Ficus treesFicus is the most numerous genus of the family Moraceae. The first scientific record of the genus was made by swedish naturalist Carl Linnaeus (1707-1778) in 1753 in his monumental work "Species plantarum" with the description of following species: Ficus benghalensis, Ficus carica, Ficus indica, Ficus pumila, Ficus racemosa, Ficus religiosa and Ficus sycomorus. According to various botanical sources, the genus includes 800-1000 species of evergreen and leaf-fall trees, shrubs and woody vines that grow in tropical and subtropical regions of different continents - Africa, Asia, America and Australia.
The family Moraceae numbers of 75 genus, including Antiaris, Artocarpus, Brosimum, Broussonetia, Maclura, Morus, and 2500-3000 plant species.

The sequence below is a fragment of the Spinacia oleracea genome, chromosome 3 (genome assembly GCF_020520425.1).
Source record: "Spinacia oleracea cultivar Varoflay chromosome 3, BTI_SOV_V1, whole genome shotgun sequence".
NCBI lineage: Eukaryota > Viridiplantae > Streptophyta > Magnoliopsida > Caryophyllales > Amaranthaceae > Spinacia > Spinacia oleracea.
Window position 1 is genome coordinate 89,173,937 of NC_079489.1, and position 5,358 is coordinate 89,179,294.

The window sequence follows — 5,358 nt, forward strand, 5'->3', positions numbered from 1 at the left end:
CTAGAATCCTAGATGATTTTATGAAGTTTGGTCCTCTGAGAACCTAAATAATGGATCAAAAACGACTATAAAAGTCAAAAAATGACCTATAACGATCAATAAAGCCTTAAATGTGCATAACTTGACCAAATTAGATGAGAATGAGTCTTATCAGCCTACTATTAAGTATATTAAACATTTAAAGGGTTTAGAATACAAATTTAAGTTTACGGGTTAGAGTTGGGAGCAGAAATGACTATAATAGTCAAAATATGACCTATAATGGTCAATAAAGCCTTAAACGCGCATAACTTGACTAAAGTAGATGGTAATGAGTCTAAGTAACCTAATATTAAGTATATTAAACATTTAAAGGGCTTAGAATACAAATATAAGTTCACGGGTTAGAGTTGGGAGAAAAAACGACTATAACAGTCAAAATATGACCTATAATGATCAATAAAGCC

Leaves of different species vary widely in size, shape and color. But Ficus is easy to identify. All parts of it contain white milk, which exudes by any damage. Milk of some species was used for the rubber production in the past.
The inflorescence is called syconium. It is spherical or pear-shaped, hollow, with a hole at the top and formed in the axils of leaves on the branches or on the trunk. Small flowers, seeds and fruits are formed on the inner surface of the inflorescence. Syconiums of some species of ficus are used as food for people and cattle.
The fig's system of pollination is unique. Each species has its own pollinator wasp of the family Agaonidae.